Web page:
From The Medical Letter on Drugs and Therapeutics
December 17, 2014

A Stool DNA Test (Cologuard) for Colorectal Cancer Screening

Author Affiliations

Copyright 2014 American Medical Association. All Rights Reserved. Applicable FARS/DFARS Restrictions Apply to Government Use.

JAMA. 2014;312(23):2566. doi:10.1001/jama.2014.15746

The FDA has approved Cologuard (Exact Sciences), a stool DNA test, to screen average-risk adults ≥50 years old for colorectal cancer.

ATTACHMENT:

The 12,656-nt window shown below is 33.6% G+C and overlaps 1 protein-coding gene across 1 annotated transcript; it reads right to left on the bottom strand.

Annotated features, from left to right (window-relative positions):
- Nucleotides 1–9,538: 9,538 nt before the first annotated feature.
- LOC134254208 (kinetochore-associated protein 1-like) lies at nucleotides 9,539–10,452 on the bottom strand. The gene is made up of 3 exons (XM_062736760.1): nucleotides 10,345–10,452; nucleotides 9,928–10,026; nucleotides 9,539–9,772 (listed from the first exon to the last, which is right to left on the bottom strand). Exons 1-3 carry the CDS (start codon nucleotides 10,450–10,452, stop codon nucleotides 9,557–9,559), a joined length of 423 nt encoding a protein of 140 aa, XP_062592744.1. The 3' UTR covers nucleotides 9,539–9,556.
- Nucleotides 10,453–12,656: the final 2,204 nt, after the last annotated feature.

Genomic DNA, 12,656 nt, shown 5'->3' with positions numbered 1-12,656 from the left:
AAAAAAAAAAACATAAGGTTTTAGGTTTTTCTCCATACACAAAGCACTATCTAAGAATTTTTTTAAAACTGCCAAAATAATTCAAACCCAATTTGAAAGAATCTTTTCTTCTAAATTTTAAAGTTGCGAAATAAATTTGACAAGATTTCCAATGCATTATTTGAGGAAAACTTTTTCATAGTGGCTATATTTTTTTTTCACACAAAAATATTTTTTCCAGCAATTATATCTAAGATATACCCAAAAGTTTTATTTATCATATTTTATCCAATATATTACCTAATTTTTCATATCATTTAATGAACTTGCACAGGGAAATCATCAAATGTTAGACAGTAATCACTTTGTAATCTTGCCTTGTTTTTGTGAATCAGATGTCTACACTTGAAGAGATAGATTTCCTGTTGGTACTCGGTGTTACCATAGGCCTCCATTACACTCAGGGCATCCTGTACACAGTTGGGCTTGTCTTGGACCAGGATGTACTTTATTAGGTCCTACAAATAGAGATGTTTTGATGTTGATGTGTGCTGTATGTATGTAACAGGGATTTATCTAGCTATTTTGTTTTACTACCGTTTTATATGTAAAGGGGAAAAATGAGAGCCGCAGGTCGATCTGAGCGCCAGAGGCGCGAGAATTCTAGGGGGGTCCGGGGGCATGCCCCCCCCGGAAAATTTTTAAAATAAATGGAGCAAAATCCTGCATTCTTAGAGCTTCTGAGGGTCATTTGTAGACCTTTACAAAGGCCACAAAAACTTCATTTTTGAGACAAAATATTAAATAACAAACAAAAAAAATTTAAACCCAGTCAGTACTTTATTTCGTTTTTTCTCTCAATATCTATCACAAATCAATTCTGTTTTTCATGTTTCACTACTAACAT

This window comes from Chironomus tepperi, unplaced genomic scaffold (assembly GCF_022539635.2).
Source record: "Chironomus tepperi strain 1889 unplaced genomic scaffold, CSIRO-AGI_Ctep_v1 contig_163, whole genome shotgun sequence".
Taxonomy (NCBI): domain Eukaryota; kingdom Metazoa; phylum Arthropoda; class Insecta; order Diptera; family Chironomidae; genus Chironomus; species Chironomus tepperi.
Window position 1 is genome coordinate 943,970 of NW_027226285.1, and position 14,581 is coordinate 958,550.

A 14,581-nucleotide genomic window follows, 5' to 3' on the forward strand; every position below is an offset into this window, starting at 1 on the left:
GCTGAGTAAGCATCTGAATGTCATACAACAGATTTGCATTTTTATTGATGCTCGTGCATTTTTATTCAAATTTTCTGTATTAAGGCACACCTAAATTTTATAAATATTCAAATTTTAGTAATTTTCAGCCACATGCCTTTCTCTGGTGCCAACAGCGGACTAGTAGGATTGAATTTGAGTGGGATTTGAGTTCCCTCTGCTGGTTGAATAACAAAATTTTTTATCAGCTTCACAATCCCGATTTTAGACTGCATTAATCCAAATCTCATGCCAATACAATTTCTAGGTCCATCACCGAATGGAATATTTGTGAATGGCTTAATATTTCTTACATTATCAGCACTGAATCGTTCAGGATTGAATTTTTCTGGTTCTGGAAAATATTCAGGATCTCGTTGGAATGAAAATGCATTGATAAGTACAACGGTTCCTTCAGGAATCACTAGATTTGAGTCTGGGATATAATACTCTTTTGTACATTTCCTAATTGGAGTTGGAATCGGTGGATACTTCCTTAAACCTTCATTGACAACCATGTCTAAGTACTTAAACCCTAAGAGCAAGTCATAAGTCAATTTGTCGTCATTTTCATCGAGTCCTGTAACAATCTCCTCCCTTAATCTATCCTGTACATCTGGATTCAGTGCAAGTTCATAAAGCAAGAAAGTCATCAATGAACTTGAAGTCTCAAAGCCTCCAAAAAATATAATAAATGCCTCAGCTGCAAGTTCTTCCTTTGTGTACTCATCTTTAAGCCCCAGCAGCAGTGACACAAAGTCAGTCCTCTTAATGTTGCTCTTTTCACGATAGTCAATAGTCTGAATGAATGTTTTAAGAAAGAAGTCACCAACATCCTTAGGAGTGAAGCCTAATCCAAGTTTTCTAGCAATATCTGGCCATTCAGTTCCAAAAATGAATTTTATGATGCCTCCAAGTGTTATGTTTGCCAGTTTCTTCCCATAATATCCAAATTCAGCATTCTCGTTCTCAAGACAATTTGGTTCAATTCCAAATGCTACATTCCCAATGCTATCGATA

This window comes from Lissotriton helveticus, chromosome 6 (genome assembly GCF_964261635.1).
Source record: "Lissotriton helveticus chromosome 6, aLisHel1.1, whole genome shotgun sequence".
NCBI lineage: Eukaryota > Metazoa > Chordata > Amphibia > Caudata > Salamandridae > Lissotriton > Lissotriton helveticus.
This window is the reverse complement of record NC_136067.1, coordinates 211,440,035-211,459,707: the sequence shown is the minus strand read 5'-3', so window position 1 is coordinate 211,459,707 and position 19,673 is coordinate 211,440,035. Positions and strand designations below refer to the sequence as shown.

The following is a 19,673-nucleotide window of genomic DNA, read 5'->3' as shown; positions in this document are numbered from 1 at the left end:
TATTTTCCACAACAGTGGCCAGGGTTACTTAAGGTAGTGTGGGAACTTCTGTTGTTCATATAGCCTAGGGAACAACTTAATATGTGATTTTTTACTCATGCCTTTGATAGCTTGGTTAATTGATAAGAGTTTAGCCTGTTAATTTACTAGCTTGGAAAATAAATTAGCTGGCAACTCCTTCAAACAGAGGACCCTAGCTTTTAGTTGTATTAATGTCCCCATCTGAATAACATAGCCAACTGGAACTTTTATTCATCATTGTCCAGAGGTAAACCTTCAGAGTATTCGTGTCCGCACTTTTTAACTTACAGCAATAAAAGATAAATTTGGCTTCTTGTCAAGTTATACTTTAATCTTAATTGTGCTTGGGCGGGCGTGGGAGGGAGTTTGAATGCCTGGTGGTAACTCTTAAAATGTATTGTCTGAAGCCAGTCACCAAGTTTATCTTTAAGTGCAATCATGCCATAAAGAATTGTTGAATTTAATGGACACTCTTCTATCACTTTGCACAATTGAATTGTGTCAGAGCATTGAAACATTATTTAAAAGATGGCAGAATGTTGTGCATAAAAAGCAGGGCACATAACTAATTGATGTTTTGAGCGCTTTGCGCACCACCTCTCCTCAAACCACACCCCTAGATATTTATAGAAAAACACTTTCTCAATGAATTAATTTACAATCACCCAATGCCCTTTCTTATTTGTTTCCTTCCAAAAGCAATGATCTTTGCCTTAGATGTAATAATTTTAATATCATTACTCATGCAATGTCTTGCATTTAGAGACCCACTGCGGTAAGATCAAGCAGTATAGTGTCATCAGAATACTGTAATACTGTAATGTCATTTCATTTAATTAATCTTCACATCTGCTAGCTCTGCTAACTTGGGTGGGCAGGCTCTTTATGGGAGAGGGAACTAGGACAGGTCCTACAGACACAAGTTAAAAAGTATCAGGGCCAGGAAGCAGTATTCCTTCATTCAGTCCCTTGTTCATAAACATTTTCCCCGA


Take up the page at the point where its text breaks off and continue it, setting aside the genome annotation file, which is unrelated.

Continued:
Conventional screening for colorectal cancer includes noninvasive and invasive tests. Fecal immunochemical tests (FITs) for occult blood have largely replaced guaiac-based tests for noninvasive screening. Invasive options include double-contrast barium enema, flexible sigmoidoscopy, colonoscopy, and computed tomography colonography (“virtual colonoscopy”). Multiple guidelines recommend screening average-risk patients with colonoscopy beginning at age 50 and repeating every 10 years. The American College of Gastroenterology recommends that screening begin at age 45 for African Americans.1 When colonoscopy is not available or the patient declines the procedure, guidelines recommend screening with flexible sigmoidoscopy every 5 years and/or fecal occult blood tests annually. Some guidelines now recommend computed tomography colonography every 5 years as another alternative for average-risk patients.2

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